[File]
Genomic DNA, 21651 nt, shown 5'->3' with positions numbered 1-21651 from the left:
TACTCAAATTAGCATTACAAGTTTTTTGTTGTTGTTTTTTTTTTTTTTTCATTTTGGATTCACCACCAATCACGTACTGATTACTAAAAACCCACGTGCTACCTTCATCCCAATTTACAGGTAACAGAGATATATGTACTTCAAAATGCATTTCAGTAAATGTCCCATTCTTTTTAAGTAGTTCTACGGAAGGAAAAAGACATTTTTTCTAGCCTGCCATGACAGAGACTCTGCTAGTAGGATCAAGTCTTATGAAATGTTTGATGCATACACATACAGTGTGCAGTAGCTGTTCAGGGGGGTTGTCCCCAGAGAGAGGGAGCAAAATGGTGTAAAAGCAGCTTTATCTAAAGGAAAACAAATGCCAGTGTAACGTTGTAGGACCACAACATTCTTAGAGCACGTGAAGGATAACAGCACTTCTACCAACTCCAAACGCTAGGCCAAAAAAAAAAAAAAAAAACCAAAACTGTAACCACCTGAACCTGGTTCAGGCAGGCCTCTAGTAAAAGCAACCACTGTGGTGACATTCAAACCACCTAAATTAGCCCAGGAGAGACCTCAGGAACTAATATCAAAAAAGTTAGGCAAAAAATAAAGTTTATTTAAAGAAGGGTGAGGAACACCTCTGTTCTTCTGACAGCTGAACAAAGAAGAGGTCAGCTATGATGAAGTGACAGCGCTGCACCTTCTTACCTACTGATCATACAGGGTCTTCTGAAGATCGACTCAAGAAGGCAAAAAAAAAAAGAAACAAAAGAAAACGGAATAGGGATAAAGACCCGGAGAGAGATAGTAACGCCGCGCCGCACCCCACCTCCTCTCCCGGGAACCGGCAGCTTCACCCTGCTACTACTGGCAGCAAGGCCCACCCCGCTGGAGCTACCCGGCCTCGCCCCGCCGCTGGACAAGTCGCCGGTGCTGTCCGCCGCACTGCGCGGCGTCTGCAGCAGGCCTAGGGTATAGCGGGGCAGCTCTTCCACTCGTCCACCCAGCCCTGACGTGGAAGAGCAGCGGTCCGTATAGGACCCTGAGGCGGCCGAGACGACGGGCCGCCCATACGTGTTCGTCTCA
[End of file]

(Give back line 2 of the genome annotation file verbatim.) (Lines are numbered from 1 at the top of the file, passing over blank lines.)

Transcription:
TACTCAAATTAGCATTACAAGTTTTTTGTTGTTGTTTTTTTTTTTTTTTCATTTTGGATTCACCACCAATCACGTACTGATTACTAAAAACCCACGTGCTACCTTCATCCCAATTTACAGGTAACAGAGATATATGTACTTCAAAATGCATTTCAGTAAATGTCCCATTCTTTTTAAGTAGTTCTACGGAAGGAAAAAGACATTTTTTCTAGCCTGCCATGACAGAGACTCTGCTAGTAGGATCAAGTCTTATGAAATGTTTGATGCATACACATACAGTGTGCAGTAGCTGTTCAGGGGGGTTGTCCCCAGAGAGAGGGAGCAAAATGGTGTAAAAGCAGCTTTATCTAAAGGAAAACAAATGCCAGTGTAACGTTGTAGGACCACAACATTCTTAGAGCACGTGAAGGATAACAGCACTTCTACCAACTCCAAACGCTAGGCCAAAAAAAAAAAAAAAAAACCAAAACTGTAACCACCTGAACCTGGTTCAGGCAGGCCTCTAGTAAAAGCAACCACTGTGGTGACATTCAAACCACCTAAATTAGCCCAGGAGAGACCTCAGGAACTAATATCAAAAAAGTTAGGCAAAAAATAAAGTTTATTTAAAGAAGGGTGAGGAACACCTCTGTTCTTCTGACAGCTGAACAAAGAAGAGGTCAGCTATGATGAAGTGACAGCGCTGCACCTTCTTACCTACTGATCATACAGGGTCTTCTGAAGATCGACTCAAGAAGGCAAAAAAAAAAAGAAACAAAAGAAAACGGAATAGGGATAAAGACCCGGAGAGAGATAGTAACGCCGCGCCGCACCCCACCTCCTCTCCCGGGAACCGGCAGCTTCACCCTGCTACTACTGGCAGCAAGGCCCACCCCGCTGGAGCTACCCGGCCTCGCCCCGCCGCTGGACAAGTCGCCGGTGCTGTCCGCCGCACTGCGCGGCGTCTGCAGCAGGCCTAGGGTATAGCGGGGCAGCTCTTCCACTCGTCCACCCAGCCCTGACGTGGAAGAGCAGCGGTCCGTATAGGACCCTGAGGCGGCCGAGACGACGGGCCGCCCATACGTGTTCGTCTCA